To see just how small these chances are in the context of real life, it will help to juxtapose this probability with the probability of death from other rare causes.
Below are our one-year odds of dying from various mishaps:
- An injury of any kind: 1 in 1,334 (75 out 100,000)
- Accidental poisoning: 1 in 5,243 (19 out of 100,000)
- A motor vehicle accident: 1 in 8,303 (12 out of 100,000)
- Shot by a firearm: 1 in 23,439 (4 out of 100,000)
- Struck by a motor vehicle while walking: 1 in 42,600 (2 out of 100,000)
From this we can see that a child between the ages of 0 and 19 has more than 10 times greater chance of perishing in a car accident than dying from infection by SARS-CoV-2. It also has a 70 times greater chance of dying from an injury and 200 percent greater chance of being killed by a car while walking in the street. Given the extremely small probability of children coming to harm from this disease, it is truly remarkable that at one point some 90 percent of Americans supported the closure of K-12 schools. It is also a testimony to the deceptive way in which this disease has been mispresented to the American public.
But there is another calculation to be made. Even though the numbers above are extremely small, they still greatly overstate the threat to healthy children. This is because the 0.001 mortality figure includes the 90 percent of children who suffer from a serious pre-existing medical condition at the time of their passing. Therefore, the infection fatality rate for healthy children will be one tenth of this number, which comes to 0.0001 percent. This in turn translates into 1 out of a million which is, for all practical purposes, zero. In other words, HEALTHY children do not die of COVID-19.
The risk is also extremely low for young people in the 20 to 29-years-old age bracket where the infection mortality rate stands at 0.007 percent. This means seven out of every 100,000 infected individuals from this cohort 7 will die of COVID-19. For those belonging to this category, the chances of dying of COVID-19 are nearly two times less than their yearly odds of being killed in a car accident. And if we perform the 90 percent adjustment for pre-existing conditions, the chances become much lower still. They essentially come to nil.
In the 30 to 39-year-old bracket the infection fatality rate goes up to 0.02 percent. This translates to 20 out 100,000 people. And even though this is appreciably higher than the rates for the previous two groups, the risk of dying of COVID-19 for people in this category is still less than their chances of dying of an injury in the next twelve months. Adjustment for co-morbidities further reduces the risk to such a small number that it becomes negligible.
Among the 40 to 49-year-olds the infection fatality rate figures at 0.06 percent, which converts to 60 deaths per 100,000 infections. This is three times the rate of the previous bracket, but still below the average death rate for the annual flu.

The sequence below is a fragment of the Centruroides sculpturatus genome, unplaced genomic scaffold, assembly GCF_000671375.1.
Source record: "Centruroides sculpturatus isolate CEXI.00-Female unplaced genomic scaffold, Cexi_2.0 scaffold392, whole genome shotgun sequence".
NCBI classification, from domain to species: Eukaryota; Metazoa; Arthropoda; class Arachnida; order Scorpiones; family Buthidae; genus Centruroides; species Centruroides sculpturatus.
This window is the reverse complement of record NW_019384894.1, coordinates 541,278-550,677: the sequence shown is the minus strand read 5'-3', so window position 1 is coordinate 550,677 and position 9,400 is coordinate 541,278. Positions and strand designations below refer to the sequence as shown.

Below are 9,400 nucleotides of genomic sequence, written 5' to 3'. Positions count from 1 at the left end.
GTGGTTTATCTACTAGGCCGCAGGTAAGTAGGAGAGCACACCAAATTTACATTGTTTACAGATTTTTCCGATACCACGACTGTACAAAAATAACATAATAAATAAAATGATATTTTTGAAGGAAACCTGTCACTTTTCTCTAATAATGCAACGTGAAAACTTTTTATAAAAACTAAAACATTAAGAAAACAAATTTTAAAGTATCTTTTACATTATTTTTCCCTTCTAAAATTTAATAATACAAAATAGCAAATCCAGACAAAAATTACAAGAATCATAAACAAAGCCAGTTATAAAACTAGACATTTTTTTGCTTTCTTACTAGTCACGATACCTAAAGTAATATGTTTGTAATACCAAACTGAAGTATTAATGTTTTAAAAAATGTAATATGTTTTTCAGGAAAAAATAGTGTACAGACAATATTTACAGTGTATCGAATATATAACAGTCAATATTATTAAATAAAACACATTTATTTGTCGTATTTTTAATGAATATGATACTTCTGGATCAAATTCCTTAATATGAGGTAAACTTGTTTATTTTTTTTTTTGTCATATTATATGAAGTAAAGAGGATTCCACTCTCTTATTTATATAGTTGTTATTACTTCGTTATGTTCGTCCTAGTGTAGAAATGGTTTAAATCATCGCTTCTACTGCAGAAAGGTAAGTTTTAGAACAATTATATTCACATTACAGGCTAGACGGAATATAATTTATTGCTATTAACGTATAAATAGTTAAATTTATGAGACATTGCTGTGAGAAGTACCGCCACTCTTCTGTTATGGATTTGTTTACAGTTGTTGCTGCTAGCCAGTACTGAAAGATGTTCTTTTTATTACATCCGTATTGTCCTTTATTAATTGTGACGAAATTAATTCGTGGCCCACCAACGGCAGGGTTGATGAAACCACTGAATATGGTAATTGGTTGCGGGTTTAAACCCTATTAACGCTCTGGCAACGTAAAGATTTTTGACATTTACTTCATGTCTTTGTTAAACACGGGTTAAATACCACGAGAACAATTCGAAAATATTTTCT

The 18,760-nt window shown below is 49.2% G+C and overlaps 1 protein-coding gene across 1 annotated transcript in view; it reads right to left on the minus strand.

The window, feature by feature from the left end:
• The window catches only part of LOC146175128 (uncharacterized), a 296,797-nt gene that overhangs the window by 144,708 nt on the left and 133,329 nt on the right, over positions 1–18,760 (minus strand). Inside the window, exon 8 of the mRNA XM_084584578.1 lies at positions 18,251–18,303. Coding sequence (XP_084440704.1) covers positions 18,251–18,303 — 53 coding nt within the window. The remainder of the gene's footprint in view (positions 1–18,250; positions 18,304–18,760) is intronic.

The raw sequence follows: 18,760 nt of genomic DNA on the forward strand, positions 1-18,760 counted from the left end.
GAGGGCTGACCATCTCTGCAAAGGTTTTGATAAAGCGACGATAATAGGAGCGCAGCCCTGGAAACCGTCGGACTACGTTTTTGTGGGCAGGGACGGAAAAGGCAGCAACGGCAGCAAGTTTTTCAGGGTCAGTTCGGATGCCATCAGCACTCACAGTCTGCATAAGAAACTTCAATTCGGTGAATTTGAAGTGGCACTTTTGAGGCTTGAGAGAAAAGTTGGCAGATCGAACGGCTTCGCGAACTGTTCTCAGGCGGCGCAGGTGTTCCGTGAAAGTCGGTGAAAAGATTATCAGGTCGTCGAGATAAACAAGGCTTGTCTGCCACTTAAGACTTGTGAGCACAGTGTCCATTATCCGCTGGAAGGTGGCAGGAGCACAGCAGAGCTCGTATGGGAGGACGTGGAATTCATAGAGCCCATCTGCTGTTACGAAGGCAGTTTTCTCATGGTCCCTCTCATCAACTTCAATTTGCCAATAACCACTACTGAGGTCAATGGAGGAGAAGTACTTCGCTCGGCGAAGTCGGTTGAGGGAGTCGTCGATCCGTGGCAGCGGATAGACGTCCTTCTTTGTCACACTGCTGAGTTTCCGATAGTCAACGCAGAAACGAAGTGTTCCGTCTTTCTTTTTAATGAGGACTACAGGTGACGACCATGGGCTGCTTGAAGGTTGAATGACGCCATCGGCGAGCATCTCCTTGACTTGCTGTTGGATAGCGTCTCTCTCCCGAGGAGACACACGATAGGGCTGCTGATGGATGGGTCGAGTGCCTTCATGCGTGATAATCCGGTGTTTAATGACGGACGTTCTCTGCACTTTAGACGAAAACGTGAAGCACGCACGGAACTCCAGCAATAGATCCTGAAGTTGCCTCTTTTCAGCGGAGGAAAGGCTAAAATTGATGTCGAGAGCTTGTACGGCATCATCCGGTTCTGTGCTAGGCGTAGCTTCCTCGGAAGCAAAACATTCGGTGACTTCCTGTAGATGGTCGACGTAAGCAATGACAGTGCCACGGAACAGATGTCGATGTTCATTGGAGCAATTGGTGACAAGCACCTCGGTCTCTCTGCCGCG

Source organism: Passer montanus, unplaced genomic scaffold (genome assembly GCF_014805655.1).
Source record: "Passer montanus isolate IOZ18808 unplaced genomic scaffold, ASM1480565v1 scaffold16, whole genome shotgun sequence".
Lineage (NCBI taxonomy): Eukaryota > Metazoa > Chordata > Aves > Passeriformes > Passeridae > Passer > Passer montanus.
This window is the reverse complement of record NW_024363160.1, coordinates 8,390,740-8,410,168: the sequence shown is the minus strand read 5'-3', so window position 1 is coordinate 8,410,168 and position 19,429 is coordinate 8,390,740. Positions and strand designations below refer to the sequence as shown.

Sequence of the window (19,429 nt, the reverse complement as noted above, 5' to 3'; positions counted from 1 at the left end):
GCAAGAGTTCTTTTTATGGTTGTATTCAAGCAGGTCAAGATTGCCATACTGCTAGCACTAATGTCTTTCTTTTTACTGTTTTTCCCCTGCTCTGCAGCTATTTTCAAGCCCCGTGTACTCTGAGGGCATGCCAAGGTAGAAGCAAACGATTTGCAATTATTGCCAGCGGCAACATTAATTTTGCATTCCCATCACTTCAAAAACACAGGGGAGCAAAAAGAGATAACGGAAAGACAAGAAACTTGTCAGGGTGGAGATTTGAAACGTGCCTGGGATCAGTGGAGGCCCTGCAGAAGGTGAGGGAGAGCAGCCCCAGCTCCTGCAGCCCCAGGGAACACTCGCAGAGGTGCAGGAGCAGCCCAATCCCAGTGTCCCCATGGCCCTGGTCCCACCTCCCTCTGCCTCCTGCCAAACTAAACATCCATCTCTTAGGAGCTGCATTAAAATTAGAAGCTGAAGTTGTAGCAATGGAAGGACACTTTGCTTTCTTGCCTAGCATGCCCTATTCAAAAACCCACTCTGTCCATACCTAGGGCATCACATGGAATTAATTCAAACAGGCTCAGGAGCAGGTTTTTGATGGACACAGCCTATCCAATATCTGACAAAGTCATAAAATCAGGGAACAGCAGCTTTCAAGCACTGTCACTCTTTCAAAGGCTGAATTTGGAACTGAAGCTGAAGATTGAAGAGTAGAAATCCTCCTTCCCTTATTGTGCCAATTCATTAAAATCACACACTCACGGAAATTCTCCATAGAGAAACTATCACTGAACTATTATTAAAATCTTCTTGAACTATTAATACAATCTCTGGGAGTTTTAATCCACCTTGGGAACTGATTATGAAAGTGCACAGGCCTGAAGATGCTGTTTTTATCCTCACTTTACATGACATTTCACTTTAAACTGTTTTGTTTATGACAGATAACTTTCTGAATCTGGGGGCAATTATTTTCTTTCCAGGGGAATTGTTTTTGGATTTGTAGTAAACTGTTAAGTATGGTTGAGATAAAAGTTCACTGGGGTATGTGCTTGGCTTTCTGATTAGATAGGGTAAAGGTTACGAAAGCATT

The 50 to 59-year-old cohort is the first age bracket where the numbers would warrant some concern. The infection fatality rate for this group is 0.2, which is twice the flu mortality rate. This translates to 2,000 fatalities for every 100,000 infections. This may seem relatively high, but if we perform the 90 percent adjustment for pre-existing conditions, the infection mortality rate for the healthy this age category goes down to 0.02. This in turn converts to 200 per 100,000. Although this is not an insignificant number, it is considerably less than the average influenza death rate.
What all this shows is that for healthy individuals under the age of sixty the SARS-CoV-2 virus poses no greater risk than from other relatively rare threats. The low risk demographics encompassed by this age boundary include school children, young adults, college students and most people of a productive age.
For healthy children, young adults and college students the risk is so low as to be practically irrelevant.
For healthy adults of productive age, the danger is below the average risk of death from the annual flu.
The fact that a high proportion of the US population fear for their safety and approve of extreme measures such as shutting down schools, universities and most businesses shows that people are grossly misinformed about the risk posed by the coronavirus. Closing schools and universities, for example, makes little sense from a health point of view. Some proponents of the drastic across-the-board lockdowns would contend that part of the reason is to limit the spread of the virus in order to protect the vulnerable. There is, however, no evidence that children spread the virus in the first place.
But the larger question is why do we not lockdown, quarantine and otherwise protect those who are truly vulnerable?
Why do we insist on locking down everyone – even those who face no particular risk from the disease – and crashing the economy in the process while causing all kinds of other damage as well?
That much of the population goes along with such a misguided approach is – more than anything – a disgraceful testimony to the deceptive reporting by the traditional media. By failing to provide proper context for their stories and headlines, the media have perpetrated a fraud on the American public which has given rise to a great deal of fear and confusion. We call on the journalists responsible for this deception to do the right thing and review the hard facts. They can start with the information on the coronavirus disease presented by Wikipedia. They should have no hesitation about turning to this particular outlet, since Wikipedia essentially serves as the Left’s organ of reality validation.
Americans have been fed Fake News by the traditional media outlets and they have fallen for it. It is imperative that we expose this journalistic malpractice by informing the public of the true level of threat. If we do not succeed, the cost of this fraud may in the end prove to be more than we can withstand.
Original: Vasko Kohlmayer – LewRockwell